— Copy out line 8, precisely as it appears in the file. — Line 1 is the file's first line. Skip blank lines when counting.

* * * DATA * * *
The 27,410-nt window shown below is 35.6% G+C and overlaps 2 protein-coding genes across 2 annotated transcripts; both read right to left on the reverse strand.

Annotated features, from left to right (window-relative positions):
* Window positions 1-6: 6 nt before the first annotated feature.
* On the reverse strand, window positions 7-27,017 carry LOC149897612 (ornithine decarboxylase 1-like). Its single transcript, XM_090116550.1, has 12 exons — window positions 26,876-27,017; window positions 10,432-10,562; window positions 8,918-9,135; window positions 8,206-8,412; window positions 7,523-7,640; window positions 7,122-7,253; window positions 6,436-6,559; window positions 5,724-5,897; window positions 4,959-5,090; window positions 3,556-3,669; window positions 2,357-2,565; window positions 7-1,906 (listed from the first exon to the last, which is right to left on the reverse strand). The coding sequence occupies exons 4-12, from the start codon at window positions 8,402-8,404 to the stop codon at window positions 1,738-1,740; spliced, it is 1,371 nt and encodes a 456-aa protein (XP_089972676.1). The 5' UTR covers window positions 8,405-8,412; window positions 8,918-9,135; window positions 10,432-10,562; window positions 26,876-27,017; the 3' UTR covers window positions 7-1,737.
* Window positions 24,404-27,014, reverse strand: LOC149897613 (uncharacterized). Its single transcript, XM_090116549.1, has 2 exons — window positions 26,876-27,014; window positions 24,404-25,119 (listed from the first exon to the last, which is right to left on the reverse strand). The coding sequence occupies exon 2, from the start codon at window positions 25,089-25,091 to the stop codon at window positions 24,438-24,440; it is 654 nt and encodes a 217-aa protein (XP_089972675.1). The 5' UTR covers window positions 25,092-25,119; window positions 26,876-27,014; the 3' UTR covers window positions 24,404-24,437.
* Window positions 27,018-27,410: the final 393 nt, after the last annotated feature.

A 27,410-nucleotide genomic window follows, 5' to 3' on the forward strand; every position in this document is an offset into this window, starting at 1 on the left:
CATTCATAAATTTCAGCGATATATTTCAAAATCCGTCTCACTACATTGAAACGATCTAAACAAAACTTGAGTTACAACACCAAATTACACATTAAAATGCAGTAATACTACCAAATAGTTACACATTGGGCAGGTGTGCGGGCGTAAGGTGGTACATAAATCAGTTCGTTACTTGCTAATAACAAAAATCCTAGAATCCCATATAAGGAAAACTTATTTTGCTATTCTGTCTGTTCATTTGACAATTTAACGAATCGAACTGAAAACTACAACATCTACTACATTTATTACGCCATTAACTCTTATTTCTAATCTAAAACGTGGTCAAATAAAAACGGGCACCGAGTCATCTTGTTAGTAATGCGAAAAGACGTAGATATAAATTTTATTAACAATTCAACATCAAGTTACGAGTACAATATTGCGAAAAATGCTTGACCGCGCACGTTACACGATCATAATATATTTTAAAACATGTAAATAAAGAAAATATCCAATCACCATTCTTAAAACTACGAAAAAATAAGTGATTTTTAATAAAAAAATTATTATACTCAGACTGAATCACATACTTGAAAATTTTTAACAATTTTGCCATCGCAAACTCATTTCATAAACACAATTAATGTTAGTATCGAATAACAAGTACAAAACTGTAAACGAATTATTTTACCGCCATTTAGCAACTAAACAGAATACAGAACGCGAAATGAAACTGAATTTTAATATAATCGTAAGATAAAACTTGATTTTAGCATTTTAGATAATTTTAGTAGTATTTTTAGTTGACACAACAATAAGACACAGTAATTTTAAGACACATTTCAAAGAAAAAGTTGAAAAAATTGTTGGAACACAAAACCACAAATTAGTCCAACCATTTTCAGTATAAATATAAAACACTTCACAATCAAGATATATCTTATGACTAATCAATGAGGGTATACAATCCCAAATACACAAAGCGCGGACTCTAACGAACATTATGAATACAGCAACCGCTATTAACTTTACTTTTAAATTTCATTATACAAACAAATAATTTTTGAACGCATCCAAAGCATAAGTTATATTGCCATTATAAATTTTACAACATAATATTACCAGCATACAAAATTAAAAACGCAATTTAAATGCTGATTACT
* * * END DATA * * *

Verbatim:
CATTCATAAATTTCAGCGATATATTTCAAAATCCGTCTCACTACATTGAAACGATCTAAACAAAACTTGAGTTACAACACCAAATTACACATTAAAATGCAGTAATACTACCAAATAGTTACACATTGGGCAGGTGTGCGGGCGTAAGGTGGTACATAAATCAGTTCGTTACTTGCTAATAACAAAAATCCTAGAATCCCATATAAGGAAAACTTATTTTGCTATTCTGTCTGTTCATTTGACAATTTAACGAATCGAACTGAAAACTACAACATCTACTACATTTATTACGCCATTAACTCTTATTTCTAATCTAAAACGTGGTCAAATAAAAACGGGCACCGAGTCATCTTGTTAGTAATGCGAAAAGACGTAGATATAAATTTTATTAACAATTCAACATCAAGTTACGAGTACAATATTGCGAAAAATGCTTGACCGCGCACGTTACACGATCATAATATATTTTAAAACATGTAAATAAAGAAAATATCCAATCACCATTCTTAAAACTACGAAAAAATAAGTGATTTTTAATAAAAAAATTATTATACTCAGACTGAATCACATACTTGAAAATTTTTAACAATTTTGCCATCGCAAACTCATTTCATAAACACAATTAATGTTAGTATCGAATAACAAGTACAAAACTGTAAACGAATTATTTTACCGCCATTTAGCAACTAAACAGAATACAGAACGCGAAATGAAACTGAATTTTAATATAATCGTAAGATAAAACTTGATTTTAGCATTTTAGATAATTTTAGTAGTATTTTTAGTTGACACAACAATAAGACACAGTAATTTTAAGACACATTTCAAAGAAAAAGTTGAAAAAATTGTTGGAACACAAAACCACAAATTAGTCCAACCATTTTCAGTATAAATATAAAACACTTCACAATCAAGATATATCTTATGACTAATCAATGAGGGTATACAATCCCAAATACACAAAGCGCGGACTCTAACGAACATTATGAATACAGCAACCGCTATTAACTTTACTTTTAAATTTCATTATACAAACAAATAATTTTTGAACGCATCCAAAGCATAAGTTATATTGCCATTATAAATTTTACAACATAATATTACCAGCATACAAAATTAAAAACGCAATTTAAATGCTGATTACT